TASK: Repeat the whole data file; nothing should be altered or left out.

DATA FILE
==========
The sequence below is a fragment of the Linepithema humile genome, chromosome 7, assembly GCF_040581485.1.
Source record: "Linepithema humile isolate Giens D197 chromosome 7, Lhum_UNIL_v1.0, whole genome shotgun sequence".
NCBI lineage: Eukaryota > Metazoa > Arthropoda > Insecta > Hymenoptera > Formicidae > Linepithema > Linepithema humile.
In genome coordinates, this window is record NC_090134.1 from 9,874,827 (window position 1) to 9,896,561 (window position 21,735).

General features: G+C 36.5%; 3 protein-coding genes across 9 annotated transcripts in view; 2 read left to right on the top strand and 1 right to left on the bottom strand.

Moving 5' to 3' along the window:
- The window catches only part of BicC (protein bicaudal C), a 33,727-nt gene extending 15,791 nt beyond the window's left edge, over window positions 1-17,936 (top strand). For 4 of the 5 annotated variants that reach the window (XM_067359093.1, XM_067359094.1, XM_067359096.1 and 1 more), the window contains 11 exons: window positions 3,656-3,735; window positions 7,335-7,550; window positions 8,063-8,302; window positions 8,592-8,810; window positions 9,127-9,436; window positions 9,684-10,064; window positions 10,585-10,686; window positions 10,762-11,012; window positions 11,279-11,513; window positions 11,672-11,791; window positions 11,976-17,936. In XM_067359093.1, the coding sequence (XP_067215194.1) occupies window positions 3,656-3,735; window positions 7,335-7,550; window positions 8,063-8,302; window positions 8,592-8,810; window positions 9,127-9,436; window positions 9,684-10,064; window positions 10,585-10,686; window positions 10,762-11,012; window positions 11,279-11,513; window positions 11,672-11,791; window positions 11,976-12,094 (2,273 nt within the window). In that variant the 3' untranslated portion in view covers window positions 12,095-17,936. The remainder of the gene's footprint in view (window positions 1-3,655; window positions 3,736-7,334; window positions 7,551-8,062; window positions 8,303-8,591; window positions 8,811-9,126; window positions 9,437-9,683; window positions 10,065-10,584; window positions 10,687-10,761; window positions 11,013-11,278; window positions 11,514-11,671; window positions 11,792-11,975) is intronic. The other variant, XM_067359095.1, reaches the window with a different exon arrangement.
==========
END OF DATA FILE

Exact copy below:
The sequence below is a fragment of the Linepithema humile genome, chromosome 7, assembly GCF_040581485.1.
Source record: "Linepithema humile isolate Giens D197 chromosome 7, Lhum_UNIL_v1.0, whole genome shotgun sequence".
NCBI lineage: Eukaryota > Metazoa > Arthropoda > Insecta > Hymenoptera > Formicidae > Linepithema > Linepithema humile.
In genome coordinates, this window is record NC_090134.1 from 9,874,827 (window position 1) to 9,896,561 (window position 21,735).

General features: G+C 36.5%; 3 protein-coding genes across 9 annotated transcripts in view; 2 read left to right on the top strand and 1 right to left on the bottom strand.

Moving 5' to 3' along the window:
- The window catches only part of BicC (protein bicaudal C), a 33,727-nt gene extending 15,791 nt beyond the window's left edge, over window positions 1-17,936 (top strand). For 4 of the 5 annotated variants that reach the window (XM_067359093.1, XM_067359094.1, XM_067359096.1 and 1 more), the window contains 11 exons: window positions 3,656-3,735; window positions 7,335-7,550; window positions 8,063-8,302; window positions 8,592-8,810; window positions 9,127-9,436; window positions 9,684-10,064; window positions 10,585-10,686; window positions 10,762-11,012; window positions 11,279-11,513; window positions 11,672-11,791; window positions 11,976-17,936. In XM_067359093.1, the coding sequence (XP_067215194.1) occupies window positions 3,656-3,735; window positions 7,335-7,550; window positions 8,063-8,302; window positions 8,592-8,810; window positions 9,127-9,436; window positions 9,684-10,064; window positions 10,585-10,686; window positions 10,762-11,012; window positions 11,279-11,513; window positions 11,672-11,791; window positions 11,976-12,094 (2,273 nt within the window). In that variant the 3' untranslated portion in view covers window positions 12,095-17,936. The remainder of the gene's footprint in view (window positions 1-3,655; window positions 3,736-7,334; window positions 7,551-8,062; window positions 8,303-8,591; window positions 8,811-9,126; window positions 9,437-9,683; window positions 10,065-10,584; window positions 10,687-10,761; window positions 11,013-11,278; window positions 11,514-11,671; window positions 11,792-11,975) is intronic. The other variant, XM_067359095.1, reaches the window with a different exon arrangement.